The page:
Earlier this week, President Joe Biden praised two professional athletes — Carl Nassib, a defensive end for the Las Vegas Raiders, and Kumi Yokoyama, a forward for the Washington Spirit — for coming out as LGBTQ.
The president praised the athletes for their decision to share their identities with their teammates and the larger public, noting that their decision provides an example for LGBTQ-identifying youth to look up to, reports CNN.
“To Carl Nassib and Kumi Yokoyama — two prominent, inspiring athletes who came out this week: I’m so proud of your courage. Because of you, countless kids around the world are seeing themselves in a new light today,” Biden tweeted.
To Carl Nassib and Kumi Yokoyama – two prominent, inspiring athletes who came out this week: I’m so proud of your courage. Because of you, countless kids around the world are seeing themselves in a new light today.
— President Biden (@POTUS) June 23, 2021
On Monday, Nassib became the first active NFL player in league history to announce he is gay. His announcement, and his status on the Raiders, build on the legacy of Michael Sam, who was the first out gay man to be drafted onto an NFL team, but never rose higher than the practice squad of the Dallas Cowboys and never started a regular season game during his brief time in the league.
Nassib made the announcement in a video posted to Instagram in which he said he felt that “representation and visibility were important,” adding that he looked forward to the day when coming out would not be necessary. He also donated $100,000 to The Trevor Project, the nation’s top suicide prevention and crisis intervention organization for LGBTQ youth.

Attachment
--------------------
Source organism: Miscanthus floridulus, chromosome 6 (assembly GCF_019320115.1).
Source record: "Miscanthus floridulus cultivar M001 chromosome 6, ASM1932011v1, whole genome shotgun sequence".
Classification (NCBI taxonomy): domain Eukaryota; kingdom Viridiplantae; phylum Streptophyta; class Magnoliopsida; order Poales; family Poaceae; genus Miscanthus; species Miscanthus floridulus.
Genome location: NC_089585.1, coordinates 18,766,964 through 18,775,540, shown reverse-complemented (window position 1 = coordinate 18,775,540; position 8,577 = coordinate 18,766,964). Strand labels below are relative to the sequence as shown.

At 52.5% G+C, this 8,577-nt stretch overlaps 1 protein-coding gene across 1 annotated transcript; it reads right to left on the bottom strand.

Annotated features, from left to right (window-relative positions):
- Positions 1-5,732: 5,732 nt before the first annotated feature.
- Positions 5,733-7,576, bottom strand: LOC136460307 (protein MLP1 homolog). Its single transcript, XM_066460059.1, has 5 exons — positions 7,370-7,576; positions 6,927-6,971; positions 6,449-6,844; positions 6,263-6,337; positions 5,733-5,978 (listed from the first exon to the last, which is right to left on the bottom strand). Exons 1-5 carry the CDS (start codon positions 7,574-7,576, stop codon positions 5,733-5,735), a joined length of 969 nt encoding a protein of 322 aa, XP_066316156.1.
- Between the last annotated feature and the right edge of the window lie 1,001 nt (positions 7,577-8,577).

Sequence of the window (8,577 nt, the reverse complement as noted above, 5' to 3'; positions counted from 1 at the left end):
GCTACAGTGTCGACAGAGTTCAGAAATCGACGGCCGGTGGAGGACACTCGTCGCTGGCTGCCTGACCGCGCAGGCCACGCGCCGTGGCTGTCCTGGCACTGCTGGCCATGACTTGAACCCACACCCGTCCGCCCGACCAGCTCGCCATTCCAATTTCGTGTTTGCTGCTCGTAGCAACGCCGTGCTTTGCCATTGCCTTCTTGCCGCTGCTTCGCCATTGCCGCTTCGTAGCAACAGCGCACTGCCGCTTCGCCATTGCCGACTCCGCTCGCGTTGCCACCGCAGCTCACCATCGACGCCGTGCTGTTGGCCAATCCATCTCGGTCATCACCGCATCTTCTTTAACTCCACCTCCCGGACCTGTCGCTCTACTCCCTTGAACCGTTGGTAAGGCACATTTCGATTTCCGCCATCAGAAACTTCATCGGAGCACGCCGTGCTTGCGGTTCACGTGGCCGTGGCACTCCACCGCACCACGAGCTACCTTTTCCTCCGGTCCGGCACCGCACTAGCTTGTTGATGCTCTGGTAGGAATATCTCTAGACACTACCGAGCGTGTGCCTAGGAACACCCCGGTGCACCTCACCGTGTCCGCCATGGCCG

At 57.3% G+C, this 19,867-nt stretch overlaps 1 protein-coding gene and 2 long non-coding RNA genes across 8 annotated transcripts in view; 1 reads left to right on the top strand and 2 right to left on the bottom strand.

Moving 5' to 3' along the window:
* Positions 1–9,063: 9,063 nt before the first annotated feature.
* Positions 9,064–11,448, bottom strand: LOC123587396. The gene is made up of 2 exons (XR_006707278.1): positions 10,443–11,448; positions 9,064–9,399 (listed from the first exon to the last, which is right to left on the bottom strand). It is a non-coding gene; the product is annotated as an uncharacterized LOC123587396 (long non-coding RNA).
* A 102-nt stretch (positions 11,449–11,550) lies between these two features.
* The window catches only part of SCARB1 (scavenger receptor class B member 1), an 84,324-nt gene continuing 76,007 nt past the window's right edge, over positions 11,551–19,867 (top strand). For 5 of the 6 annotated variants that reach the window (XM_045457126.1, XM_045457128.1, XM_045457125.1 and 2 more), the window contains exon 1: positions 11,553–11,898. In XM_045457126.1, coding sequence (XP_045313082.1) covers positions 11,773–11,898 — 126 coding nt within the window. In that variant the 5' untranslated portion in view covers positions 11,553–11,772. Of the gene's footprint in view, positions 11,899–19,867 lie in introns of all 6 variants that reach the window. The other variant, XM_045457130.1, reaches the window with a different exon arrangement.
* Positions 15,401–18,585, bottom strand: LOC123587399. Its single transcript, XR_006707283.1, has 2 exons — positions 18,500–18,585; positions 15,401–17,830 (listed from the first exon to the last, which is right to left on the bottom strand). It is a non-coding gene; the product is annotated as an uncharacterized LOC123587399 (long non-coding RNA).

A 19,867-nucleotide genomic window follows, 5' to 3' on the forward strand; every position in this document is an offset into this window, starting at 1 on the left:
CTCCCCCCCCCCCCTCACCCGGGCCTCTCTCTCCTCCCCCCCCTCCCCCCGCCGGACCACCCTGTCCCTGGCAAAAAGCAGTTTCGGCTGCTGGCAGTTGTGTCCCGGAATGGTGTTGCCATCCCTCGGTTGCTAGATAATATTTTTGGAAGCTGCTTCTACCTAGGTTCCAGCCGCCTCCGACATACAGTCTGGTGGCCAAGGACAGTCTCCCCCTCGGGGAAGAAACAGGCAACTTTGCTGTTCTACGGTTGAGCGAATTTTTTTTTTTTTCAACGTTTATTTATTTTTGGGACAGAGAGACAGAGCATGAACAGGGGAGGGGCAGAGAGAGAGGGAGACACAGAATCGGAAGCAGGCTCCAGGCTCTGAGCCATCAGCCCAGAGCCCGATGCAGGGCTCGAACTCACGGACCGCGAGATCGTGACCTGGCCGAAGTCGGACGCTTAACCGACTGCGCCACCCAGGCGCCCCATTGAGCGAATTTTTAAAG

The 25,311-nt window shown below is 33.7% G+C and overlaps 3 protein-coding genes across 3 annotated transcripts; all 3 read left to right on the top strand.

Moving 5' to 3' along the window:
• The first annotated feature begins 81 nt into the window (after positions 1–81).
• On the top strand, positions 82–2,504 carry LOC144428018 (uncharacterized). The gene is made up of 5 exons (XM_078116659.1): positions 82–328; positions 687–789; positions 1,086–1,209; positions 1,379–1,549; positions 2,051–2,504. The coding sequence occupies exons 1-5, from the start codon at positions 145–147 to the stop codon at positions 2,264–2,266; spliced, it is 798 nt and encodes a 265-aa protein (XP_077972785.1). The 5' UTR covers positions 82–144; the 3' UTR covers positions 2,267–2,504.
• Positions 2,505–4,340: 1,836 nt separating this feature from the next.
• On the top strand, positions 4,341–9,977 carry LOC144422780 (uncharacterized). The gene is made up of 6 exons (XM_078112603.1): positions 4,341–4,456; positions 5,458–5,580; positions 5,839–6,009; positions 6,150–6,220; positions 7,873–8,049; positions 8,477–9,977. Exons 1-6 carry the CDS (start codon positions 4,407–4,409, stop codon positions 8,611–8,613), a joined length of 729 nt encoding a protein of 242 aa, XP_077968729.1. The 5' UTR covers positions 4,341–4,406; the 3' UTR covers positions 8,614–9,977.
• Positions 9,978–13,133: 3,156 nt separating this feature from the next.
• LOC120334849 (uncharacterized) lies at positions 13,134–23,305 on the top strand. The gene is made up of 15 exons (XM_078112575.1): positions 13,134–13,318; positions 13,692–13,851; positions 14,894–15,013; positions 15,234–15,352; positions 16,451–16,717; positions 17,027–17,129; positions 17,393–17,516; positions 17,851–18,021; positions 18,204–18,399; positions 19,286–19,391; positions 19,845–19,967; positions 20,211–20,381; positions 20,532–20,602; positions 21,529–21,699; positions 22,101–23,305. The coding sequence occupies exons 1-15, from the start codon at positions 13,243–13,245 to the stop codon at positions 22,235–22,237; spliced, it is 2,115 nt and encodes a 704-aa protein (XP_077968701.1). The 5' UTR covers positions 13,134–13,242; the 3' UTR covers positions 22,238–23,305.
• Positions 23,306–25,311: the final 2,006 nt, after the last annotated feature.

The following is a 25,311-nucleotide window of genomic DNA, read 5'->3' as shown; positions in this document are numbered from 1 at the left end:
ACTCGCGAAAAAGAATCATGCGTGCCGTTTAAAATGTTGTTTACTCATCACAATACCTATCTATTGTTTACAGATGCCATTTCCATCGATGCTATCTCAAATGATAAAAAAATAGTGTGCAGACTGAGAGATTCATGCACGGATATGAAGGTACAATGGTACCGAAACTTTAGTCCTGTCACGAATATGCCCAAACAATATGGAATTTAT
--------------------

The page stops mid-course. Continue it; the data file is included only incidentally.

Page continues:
Yokoyama, who plays in the National Women’s Soccer League in the United States and for the Japanese women’s national soccer team, came out as a transgender man in an interview posted to YouTube last Saturday.
“I’ve dated several women over the years but I had to stay closeted in Japan,” Yokoyama said. “In Japan, I’d always be asked if I had a boyfriend, but here [in the United States] I’m asked if I have a boyfriend or girlfriend,” they said. “When my girlfriend said there was no reason for me to stay closeted, it really hit me. Coming out wasn’t something I was enthusiastic about, but if I think about my life going forward, it would be harder to live closeted, so I found the courage to come out.”
Biden’s support for both athletes isn’t unusual — after all, the president has a history, back when he was vice president to former President Barack Obama, of standing up for LGBTQ rights. In 2012, well before even the Obama re-election team was ready to come out in favor of marriage equality, it was Biden who opened the door to the Democratic Party changing its position on the issue.
The Biden administration has tried to reverse some of the Trump administration’s more harmful LGBTQ policies, reversing the ban on transgender active duty military personnel, issuing new guidance stating that anti-LGBTQ discrimination in schools should be treated as an illegal form of sex discrimination under Title IX, and directing federal agencies to prohibit forms of anti-LGBTQ discrimination.
That has borne fruit, for example, in new rules issued by the U.S. Department of Housing and Urban Development that reverse the Trump administration’s position that shelter administrators can discriminate against and turn away transgender people based on their gender identity.
The president has also spoken out against a proliferation of bills being floated in nearly three dozen legislatures seeking to curb the rights of transgender people, in particular transgender youth, by barring them from competing in sports based on their gender identity and denying them access to gender-affirming care.
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